As Sports Gambling Debate Ramps Up, Casino Commits to Minority Business Partner

The Horseshoe casino in downtown Baltimore. Photo courtesy of Caesars.

A Baltimore casino announced on Monday that if it is able to secure a sports betting license, it will take on a minority business partner for the enterprise.

In a news release, Horseshoe Casino Baltimore committed to a minimum 25% minority stake in any sports wagering license it’s able to obtain.

“The plan is consistent with the casino’s mission to promote diversity, equity and inclusion in all facets of its business,” the release stated.

Horseshoe’s early declaration underscores the prominent role that minority participation will play as the legislature delves more deeply into sports wagering in the wake of November’s referendum.

Maryland voters approved sports gambling overwhelmingly, but the ballot question was silent on how the industry should operate. Sen. Guy Guzzone (D-Howard), the chairman of the Senate Budget & Taxation Committee, has said he will create an informal sports betting work group to hash all the issues that need to be resolved.

That panel has yet to meet.

While the legislature has a laundry list of issues to work through, the issue of minority participation already looms as paramount among them.

Given the role of African Americans in U.S. sports, any new and potentially lucrative business that springs up around professional athletics needs to have Black entrepreneurs at the table, Black lawmakers have said.

“The biggest nut to crack will be how do you handle the minority business piece,” Del. Dereck E. Davis (D-Prince George’s), chairman of the House Economic Matters Committee, told Maryland Matters earlier this month.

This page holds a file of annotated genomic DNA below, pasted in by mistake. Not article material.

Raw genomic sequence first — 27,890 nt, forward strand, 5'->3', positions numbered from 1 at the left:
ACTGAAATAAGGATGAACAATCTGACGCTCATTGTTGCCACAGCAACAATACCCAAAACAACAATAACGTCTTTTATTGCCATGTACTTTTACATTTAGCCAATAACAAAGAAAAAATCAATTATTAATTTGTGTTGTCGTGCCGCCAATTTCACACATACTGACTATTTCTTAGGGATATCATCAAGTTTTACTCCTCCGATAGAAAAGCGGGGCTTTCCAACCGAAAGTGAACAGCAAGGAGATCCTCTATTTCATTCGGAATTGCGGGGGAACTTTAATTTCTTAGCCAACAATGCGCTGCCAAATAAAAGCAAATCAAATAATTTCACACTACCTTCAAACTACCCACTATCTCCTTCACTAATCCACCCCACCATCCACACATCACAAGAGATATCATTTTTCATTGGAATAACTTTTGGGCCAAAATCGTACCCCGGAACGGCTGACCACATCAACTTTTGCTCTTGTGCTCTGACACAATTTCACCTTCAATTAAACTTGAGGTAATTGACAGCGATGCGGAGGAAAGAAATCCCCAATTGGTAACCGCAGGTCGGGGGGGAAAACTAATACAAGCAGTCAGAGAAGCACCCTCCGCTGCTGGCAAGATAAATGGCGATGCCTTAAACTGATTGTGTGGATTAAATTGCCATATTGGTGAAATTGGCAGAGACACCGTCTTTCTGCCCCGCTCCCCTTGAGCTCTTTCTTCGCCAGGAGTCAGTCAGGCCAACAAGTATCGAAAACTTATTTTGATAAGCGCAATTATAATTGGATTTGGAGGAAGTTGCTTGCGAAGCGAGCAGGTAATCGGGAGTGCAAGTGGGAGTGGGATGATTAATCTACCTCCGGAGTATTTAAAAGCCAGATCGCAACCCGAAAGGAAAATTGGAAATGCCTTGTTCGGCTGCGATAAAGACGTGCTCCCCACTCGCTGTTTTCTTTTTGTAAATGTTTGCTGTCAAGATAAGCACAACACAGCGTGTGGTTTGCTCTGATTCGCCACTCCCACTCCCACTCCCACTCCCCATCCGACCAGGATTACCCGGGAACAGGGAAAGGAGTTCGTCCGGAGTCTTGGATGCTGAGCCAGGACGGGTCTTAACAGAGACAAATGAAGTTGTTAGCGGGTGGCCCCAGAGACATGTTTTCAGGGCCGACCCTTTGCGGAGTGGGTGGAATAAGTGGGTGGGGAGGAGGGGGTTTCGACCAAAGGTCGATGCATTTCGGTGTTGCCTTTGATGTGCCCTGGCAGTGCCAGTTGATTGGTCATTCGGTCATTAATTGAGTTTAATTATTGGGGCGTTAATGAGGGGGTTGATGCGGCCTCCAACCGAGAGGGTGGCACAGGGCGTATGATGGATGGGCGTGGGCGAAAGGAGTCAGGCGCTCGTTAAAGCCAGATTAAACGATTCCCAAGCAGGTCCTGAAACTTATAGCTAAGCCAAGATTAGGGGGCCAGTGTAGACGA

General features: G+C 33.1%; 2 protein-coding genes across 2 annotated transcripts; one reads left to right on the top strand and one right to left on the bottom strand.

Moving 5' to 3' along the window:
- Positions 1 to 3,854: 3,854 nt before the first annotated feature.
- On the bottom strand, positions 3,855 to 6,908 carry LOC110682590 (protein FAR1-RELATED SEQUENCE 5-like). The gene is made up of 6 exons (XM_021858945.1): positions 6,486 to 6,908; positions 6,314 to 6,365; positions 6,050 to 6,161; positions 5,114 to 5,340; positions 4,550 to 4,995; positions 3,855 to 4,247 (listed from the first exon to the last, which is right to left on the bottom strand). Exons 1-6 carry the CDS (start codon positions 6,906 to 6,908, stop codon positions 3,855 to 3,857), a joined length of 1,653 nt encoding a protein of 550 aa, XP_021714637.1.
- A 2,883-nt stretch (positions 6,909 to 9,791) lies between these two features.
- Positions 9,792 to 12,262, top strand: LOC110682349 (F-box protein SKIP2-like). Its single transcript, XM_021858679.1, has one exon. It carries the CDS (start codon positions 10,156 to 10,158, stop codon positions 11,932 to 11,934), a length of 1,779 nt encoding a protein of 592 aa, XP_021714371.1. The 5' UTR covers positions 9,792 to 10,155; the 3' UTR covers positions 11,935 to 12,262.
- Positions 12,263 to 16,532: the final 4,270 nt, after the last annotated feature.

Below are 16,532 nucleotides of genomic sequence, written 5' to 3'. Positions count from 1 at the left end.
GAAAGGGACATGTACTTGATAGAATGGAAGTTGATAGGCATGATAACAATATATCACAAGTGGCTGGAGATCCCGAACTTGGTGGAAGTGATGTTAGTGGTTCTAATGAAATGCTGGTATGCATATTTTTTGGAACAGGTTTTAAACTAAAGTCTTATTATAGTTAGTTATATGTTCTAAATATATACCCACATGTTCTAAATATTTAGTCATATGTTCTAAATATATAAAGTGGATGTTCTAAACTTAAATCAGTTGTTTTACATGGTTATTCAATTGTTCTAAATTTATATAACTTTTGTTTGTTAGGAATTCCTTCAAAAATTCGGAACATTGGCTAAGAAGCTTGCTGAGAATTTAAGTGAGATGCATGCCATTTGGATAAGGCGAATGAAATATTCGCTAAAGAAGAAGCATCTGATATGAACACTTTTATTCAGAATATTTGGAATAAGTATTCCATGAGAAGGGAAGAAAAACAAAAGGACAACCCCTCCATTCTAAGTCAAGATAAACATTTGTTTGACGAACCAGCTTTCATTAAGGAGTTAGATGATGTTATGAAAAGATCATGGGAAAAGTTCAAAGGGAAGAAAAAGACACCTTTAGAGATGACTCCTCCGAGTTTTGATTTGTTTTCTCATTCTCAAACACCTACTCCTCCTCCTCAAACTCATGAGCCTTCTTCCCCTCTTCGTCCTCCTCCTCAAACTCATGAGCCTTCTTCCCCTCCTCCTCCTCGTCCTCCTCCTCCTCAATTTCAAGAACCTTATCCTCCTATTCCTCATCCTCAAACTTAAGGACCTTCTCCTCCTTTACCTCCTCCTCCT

“There are a number of members of the Legislative Black Caucus of Maryland who are deeply disappointed with how it played out with medical cannabis, and there is a steely determination that there won’t be a repeat of that,” he added.

Horseshoe is partnering with William Hill, a London-based industry leader in sports wagering. The casino “and its minority owners will submit a strong application for a sports betting license,” the company pledged.

“We are committed to ensuring the ownership of our proposed operation reflects the community in which we do business,” Horseshoe Baltimore Senior Vice President and General Manager Randy Conroy said.

“We are proud of the integral role we have played over the years supporting a wide range of community organizations, from workforce development programs to educational initiatives. As part of that ongoing commitment to our community, we look forward to announcing further details of our sports betting partnership in the near future.”

Last year the Washington Football Team signaled that a minority business partner would have a robust stake in any sports betting operation it launches.

On Monday, a team source indicated that they “are repeating their commitment with legislators, first voiced last year, to create a partnership with a Maryland-based minority business in pursuant of a sports betting license.”

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Bruce DePuyt
Bruce DePuyt spent nearly three decades on local television, including 14 years as executive producer and host of News Talk on NewsChannel 8 in the Washington, D.C., area. He has served as reporter, anchor and producer/host of 21 This Week in Montgomery County and as reporter/anchor at NBC affiliate WVIR-TV in Charlottesville, VA. He's a regular contributor to WTOP (103.5 FM) and frequently moderates community and political events.